Mountain gorillas are an endangered great ape species found in the Virunga mountain ranges of Congo, Rwanda, and Uganda, with half of them found in Uganda’s Bwindi Impenetrable Forest National Park.
Just about 900 mountain gorillas remain in the wild; these rare apes share 98 percent of their DNA with humans, making them mankind’s closest relatives.
Mountain gorillas can be found at elevations ranging from 8000 to 13000 feet.
Plants, fruits, wild celery, bamboo shoots, thistles, and nettles are among the foods eaten by mountain gorillas.
Silverback gorillas get their name from the silverback hair that begins to grow on their backs about the age of 11 years.
Silverback gorillas stand about 4-6 feet tall; the tallest silverback recorded was 1.95 cm tall, with a 2.8-meter arm span and a 1.98-meter chest.
Silverback gorillas can weigh anywhere between 135 and 220 kilograms.
The heaviest silverback ever recorded weighed 267 kilograms and was shot in Cameroon’s Ambam.
The musculature and skeleton of gorillas are more resilient than humans, allowing them to take much more trauma before being seriously injured. A gorilla can reach speeds of 23 to 25 mph.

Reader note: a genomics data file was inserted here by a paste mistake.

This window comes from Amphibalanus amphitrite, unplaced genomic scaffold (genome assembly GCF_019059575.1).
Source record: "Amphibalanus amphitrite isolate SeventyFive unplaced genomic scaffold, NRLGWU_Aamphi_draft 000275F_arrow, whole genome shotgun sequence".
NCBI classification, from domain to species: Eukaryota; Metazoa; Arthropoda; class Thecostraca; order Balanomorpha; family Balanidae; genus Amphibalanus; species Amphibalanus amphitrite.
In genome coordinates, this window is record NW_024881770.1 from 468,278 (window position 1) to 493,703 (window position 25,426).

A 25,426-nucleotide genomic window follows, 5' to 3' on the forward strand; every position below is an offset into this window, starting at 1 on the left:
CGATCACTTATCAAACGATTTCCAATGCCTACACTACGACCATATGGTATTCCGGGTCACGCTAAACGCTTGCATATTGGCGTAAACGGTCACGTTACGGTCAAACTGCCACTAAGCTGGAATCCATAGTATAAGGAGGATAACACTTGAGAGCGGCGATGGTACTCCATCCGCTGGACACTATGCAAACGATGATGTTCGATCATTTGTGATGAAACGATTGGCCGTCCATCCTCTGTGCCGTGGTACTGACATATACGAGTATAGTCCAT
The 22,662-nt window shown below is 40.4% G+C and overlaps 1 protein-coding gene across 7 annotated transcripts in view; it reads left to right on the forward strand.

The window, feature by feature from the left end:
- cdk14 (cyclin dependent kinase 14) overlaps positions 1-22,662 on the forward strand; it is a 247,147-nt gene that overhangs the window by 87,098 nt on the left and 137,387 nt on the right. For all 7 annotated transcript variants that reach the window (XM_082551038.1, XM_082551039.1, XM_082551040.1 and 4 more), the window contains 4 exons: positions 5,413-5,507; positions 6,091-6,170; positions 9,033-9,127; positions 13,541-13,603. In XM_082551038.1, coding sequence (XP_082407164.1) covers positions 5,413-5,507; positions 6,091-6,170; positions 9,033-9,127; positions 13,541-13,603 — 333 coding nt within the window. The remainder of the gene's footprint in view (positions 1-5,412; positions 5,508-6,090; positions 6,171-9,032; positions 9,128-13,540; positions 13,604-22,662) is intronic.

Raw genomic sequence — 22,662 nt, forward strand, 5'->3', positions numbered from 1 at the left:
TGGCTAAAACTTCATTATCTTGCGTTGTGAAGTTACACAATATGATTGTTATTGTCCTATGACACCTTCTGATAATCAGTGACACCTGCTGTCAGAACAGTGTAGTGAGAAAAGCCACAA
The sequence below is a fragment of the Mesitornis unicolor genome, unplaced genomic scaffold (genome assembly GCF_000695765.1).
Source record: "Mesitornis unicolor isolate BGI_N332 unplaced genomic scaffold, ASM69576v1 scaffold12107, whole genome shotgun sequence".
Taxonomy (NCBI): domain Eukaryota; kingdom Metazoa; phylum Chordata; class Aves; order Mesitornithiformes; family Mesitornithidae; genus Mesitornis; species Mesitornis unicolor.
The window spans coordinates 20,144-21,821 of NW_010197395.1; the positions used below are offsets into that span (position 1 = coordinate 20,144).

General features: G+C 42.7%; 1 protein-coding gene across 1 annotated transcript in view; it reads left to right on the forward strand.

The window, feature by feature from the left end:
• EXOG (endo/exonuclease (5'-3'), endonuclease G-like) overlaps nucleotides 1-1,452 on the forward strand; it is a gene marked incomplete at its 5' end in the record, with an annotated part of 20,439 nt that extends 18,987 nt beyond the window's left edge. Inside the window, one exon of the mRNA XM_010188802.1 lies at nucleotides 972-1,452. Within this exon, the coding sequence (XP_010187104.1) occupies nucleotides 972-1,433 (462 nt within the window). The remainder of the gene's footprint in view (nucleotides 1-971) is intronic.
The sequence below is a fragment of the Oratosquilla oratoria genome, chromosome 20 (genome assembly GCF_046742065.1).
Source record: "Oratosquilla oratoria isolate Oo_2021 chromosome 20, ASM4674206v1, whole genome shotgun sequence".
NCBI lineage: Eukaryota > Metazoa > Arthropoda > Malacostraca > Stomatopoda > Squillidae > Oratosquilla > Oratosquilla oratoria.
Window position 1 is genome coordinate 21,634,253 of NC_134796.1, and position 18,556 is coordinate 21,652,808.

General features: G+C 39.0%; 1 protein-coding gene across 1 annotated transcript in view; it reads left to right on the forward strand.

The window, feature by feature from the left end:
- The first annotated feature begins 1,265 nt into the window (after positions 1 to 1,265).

A gorilla’s strength ranges from 6 to 15 times that of a human.
Silverback gorillas are the world’s largest primates, with paws that are usually longer than their bodies.
Male adult mountain gorillas weigh between 374 and 484 pounds, while females weigh between 160 and 215 pounds.
The best time to see the endangered mountain gorillas is during the dry season, which runs from June to September and December to February when the trekking trails are easier to reach and flooding is less likely.
In Uganda, mountain gorilla trekking costs USD 700, while in Rwanda, it costs USD 1500.
Just eight individuals are permitted to trek a group of mountain gorillas in a single day, and the primates are only allowed to be observed for one hour from the moment they are discovered.